Solo: A Star Wars Story is a rousing, fun origin story. Ron Howard’s direction serves Jonathan and Lawrence Kasdan’s story of the adventures of Han, Chewie, Lando and the Millennium Falcon. The story is competently told, but is also “paint-by-the numbers.” Alden Eherenreich and Donald Glover steal the show.
“I have a good feeling about this.”
Much could be made out of the behind-the-scenes shenanigans that saw the departure of Chris Miller and Phil Lord, the duo originally assigned to direct the latest Star Wars anthology film, Solo: A Star Wars Story which opens this weekend. I opined about the dismissal and the near-immediate hiring of Ron Howard, who reshot a large percentage of the film and still managed to keep it on track for release. The question on audience’s minds now is, why do we need this particular movie and does it work.
Lawrence Kasdan has been with the franchise since The Empire Strikes Back in 1980. Back then, he expanded the Star Wars universe introducing audiences to several new characters and background on the beloved character Han Solo, played here by newcomer Alden Ehrenreich, who made a splash in Hail, Caesar! gives his spin on the eponymous character played by Harrison Ford. The character, who died in 2015’s Star Wars: The Force Awakens can now be resurrected in our future past . . . in a Galaxy Far, Far Away.
The script by Kasdan and his son, Jonathan Kasdan features a young, desperate Han who is willing to do whatever it takes to become the legendary pilot we eventually fell in love with. There’s an early scene, which reminded me of Stanley Kubrick’s Paths of Glory in which the vagaries of war are depicted, leading Han, who shows an aptitude for leadership, to question authority. Ehrenreich displays many of the same mannerisms and qualities that we came to appreciate in Harrison Ford’s performances. Yet, there was something different with the way the character was written here; an idealism that we didn’t get to witness in Han’s later years.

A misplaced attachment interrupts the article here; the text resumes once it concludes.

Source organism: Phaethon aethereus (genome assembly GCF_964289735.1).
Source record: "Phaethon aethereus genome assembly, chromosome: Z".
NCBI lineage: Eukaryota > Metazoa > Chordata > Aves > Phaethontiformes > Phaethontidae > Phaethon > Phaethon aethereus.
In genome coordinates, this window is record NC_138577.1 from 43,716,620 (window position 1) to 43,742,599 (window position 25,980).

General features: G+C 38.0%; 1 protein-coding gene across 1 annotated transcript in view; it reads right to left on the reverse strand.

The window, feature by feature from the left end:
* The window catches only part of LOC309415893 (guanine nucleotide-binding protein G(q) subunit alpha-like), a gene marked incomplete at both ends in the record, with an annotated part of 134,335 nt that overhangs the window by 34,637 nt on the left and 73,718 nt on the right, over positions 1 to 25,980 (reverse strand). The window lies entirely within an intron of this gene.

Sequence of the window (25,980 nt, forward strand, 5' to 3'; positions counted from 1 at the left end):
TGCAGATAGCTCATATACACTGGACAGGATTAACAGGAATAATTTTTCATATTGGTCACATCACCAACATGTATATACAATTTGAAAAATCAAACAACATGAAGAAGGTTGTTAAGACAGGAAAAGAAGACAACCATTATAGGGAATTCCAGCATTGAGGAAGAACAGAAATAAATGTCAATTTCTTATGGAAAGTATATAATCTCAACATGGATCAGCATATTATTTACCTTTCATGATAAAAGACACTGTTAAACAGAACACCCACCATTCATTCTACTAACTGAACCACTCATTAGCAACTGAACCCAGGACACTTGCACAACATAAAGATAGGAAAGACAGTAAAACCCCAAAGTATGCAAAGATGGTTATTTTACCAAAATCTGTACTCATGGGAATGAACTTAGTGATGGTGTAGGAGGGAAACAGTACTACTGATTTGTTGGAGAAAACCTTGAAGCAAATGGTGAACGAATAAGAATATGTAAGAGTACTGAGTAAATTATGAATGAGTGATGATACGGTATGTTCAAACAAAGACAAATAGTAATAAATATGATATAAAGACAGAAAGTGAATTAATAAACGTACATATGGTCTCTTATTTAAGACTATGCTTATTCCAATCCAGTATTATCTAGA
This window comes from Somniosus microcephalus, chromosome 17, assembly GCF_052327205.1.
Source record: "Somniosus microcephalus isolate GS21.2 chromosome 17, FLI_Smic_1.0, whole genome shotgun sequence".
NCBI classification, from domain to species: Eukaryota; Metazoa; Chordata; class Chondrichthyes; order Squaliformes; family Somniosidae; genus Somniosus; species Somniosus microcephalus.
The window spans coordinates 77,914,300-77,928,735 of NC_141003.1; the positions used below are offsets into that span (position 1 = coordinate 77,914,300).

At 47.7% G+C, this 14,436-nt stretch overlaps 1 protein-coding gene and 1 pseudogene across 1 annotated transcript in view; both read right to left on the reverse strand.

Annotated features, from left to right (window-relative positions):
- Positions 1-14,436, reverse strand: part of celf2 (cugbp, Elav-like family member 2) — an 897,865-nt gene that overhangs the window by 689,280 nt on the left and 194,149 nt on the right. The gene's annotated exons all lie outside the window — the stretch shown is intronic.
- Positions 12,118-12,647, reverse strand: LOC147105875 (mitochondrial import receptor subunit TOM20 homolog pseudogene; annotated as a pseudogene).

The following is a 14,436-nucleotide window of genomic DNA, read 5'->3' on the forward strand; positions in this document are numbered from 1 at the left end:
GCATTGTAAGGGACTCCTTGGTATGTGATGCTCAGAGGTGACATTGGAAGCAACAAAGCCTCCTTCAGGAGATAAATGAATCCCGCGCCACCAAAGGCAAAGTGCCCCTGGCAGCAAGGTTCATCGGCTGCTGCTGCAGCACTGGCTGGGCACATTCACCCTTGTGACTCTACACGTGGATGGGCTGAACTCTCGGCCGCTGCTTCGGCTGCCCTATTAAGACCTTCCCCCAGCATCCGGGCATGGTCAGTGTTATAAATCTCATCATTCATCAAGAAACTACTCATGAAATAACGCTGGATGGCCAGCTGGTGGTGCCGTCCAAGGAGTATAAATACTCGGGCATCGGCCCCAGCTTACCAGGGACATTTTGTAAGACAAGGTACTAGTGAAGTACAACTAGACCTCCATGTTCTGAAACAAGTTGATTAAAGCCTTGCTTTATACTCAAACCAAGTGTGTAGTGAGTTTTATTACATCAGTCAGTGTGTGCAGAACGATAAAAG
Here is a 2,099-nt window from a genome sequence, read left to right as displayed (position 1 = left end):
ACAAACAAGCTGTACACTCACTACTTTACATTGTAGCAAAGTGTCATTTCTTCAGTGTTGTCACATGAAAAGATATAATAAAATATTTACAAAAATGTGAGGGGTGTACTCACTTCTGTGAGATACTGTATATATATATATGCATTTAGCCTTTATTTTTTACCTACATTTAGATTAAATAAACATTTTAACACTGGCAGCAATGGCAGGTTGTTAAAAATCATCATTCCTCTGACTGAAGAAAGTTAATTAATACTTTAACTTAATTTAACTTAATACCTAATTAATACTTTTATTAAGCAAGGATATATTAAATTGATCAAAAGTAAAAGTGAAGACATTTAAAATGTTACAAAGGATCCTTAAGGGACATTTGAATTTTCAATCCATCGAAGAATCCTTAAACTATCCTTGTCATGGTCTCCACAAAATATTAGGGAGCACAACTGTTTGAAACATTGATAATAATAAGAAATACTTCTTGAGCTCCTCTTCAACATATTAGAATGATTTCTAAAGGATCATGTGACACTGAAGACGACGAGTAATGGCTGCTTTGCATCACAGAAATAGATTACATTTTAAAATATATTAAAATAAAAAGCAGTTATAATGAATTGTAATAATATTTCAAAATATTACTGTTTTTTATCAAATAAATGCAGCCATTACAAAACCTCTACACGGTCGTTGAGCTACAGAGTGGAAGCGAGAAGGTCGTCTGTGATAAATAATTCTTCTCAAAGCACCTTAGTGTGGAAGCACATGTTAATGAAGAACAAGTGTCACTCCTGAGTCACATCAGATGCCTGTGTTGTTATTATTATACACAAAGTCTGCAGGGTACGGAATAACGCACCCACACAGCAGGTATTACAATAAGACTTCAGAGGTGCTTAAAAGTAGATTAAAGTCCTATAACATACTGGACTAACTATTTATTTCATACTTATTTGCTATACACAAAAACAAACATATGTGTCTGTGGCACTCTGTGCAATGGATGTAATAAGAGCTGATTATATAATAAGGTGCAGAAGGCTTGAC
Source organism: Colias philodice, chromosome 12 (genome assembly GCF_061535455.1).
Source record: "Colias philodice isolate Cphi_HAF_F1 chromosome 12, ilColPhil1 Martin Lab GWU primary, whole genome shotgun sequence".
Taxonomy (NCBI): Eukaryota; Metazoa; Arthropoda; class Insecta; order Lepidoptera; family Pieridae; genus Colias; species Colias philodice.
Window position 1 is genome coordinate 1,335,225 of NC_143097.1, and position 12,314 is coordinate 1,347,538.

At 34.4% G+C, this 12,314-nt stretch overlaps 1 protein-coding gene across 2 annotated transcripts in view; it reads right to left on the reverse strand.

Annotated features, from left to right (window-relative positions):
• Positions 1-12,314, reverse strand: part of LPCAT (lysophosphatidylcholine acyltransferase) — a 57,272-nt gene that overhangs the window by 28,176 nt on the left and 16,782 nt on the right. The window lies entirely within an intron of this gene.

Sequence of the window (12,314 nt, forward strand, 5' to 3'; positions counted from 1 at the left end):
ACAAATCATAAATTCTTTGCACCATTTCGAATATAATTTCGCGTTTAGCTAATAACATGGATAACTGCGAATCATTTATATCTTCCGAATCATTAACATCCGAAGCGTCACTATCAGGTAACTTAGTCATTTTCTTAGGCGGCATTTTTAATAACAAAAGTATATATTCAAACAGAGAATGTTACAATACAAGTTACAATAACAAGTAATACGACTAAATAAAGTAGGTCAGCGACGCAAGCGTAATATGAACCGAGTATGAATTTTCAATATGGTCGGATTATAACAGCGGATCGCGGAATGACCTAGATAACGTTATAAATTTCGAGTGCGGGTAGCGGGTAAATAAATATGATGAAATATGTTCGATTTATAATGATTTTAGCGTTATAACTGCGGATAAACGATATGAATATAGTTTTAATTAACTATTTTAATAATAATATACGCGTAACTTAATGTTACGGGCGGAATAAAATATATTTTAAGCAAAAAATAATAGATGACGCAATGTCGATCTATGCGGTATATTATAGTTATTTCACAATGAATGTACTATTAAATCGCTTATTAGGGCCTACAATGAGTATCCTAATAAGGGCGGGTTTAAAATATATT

Criticisms in social media about Ehrenreich’s performance have run rampant and I thought his take on the role was as it should be: he is young, brash, inexperienced and in need of some humbling. While a significant amount of the performance is attributable to Ehrenreich, a good deal of it has to do with the character the Kasdan’s wrote. Ron Howard, who is of the same school of thought as George Lucas also took this in to account. You can see some of the humor that Lord and Miller, who received an executive producer credit on the film, were going for especially in the interactions between the staple characters.
Lando Calrissian, played by Donald Glover whose trademark humor is completely on display, is such a joy to watch. A few think pieces surfaced about the pansexuality of the character. The inference is a non – event as far as the story is concerned, but it opened the character up to so many other possibilities. If you look at Billy Dee Williams’ performance in Empire, you can glimpse some of the same swagger in the character. This is a direct influence the Kasdan’s have over the character they created 38 years ago. Finn actor Joonas Suotamo inhabited the Chewbacca character for this film. At their respective ages, relative to the story, their interactions are every bit as special as their later adventures. (There’s a fine joke in the trailer and the film about Chewie’s age.)